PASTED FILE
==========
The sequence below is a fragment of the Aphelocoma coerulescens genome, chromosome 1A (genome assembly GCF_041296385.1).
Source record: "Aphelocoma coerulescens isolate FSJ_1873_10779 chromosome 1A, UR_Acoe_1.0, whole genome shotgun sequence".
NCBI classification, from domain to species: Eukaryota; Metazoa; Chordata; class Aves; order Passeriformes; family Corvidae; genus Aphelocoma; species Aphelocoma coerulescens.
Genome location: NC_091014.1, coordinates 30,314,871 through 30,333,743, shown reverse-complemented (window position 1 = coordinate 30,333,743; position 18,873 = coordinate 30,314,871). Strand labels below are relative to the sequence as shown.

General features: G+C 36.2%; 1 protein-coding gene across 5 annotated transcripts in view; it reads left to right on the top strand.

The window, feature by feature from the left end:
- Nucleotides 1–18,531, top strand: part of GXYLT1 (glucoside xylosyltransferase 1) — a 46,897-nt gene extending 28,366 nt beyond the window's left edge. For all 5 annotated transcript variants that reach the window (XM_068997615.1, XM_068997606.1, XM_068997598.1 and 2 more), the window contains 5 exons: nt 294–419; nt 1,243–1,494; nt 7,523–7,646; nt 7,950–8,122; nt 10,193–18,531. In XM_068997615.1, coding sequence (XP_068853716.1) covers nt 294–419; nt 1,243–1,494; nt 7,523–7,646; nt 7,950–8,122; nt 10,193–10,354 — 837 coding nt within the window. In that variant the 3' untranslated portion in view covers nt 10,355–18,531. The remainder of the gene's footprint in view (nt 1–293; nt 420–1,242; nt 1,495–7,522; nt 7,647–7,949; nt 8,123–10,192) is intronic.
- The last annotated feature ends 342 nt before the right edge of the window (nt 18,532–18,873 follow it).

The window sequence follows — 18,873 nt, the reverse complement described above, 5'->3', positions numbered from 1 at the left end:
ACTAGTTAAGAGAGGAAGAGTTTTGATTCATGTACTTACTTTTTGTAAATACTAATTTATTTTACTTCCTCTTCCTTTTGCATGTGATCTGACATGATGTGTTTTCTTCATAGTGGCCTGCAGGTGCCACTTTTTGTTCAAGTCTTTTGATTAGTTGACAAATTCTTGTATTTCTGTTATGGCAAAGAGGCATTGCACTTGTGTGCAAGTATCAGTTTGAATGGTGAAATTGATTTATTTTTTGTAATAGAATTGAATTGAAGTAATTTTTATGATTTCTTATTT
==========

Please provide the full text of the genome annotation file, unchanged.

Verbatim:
The sequence below is a fragment of the Aphelocoma coerulescens genome, chromosome 1A (genome assembly GCF_041296385.1).
Source record: "Aphelocoma coerulescens isolate FSJ_1873_10779 chromosome 1A, UR_Acoe_1.0, whole genome shotgun sequence".
NCBI classification, from domain to species: Eukaryota; Metazoa; Chordata; class Aves; order Passeriformes; family Corvidae; genus Aphelocoma; species Aphelocoma coerulescens.
Genome location: NC_091014.1, coordinates 30,314,871 through 30,333,743, shown reverse-complemented (window position 1 = coordinate 30,333,743; position 18,873 = coordinate 30,314,871). Strand labels below are relative to the sequence as shown.

General features: G+C 36.2%; 1 protein-coding gene across 5 annotated transcripts in view; it reads left to right on the top strand.

The window, feature by feature from the left end:
- Nucleotides 1–18,531, top strand: part of GXYLT1 (glucoside xylosyltransferase 1) — a 46,897-nt gene extending 28,366 nt beyond the window's left edge. For all 5 annotated transcript variants that reach the window (XM_068997615.1, XM_068997606.1, XM_068997598.1 and 2 more), the window contains 5 exons: nt 294–419; nt 1,243–1,494; nt 7,523–7,646; nt 7,950–8,122; nt 10,193–18,531. In XM_068997615.1, coding sequence (XP_068853716.1) covers nt 294–419; nt 1,243–1,494; nt 7,523–7,646; nt 7,950–8,122; nt 10,193–10,354 — 837 coding nt within the window. In that variant the 3' untranslated portion in view covers nt 10,355–18,531. The remainder of the gene's footprint in view (nt 1–293; nt 420–1,242; nt 1,495–7,522; nt 7,647–7,949; nt 8,123–10,192) is intronic.
- The last annotated feature ends 342 nt before the right edge of the window (nt 18,532–18,873 follow it).

The window sequence follows — 18,873 nt, the reverse complement described above, 5'->3', positions numbered from 1 at the left end:
ACTAGTTAAGAGAGGAAGAGTTTTGATTCATGTACTTACTTTTTGTAAATACTAATTTATTTTACTTCCTCTTCCTTTTGCATGTGATCTGACATGATGTGTTTTCTTCATAGTGGCCTGCAGGTGCCACTTTTTGTTCAAGTCTTTTGATTAGTTGACAAATTCTTGTATTTCTGTTATGGCAAAGAGGCATTGCACTTGTGTGCAAGTATCAGTTTGAATGGTGAAATTGATTTATTTTTTGTAATAGAATTGAATTGAAGTAATTTTTATGATTTCTTATTT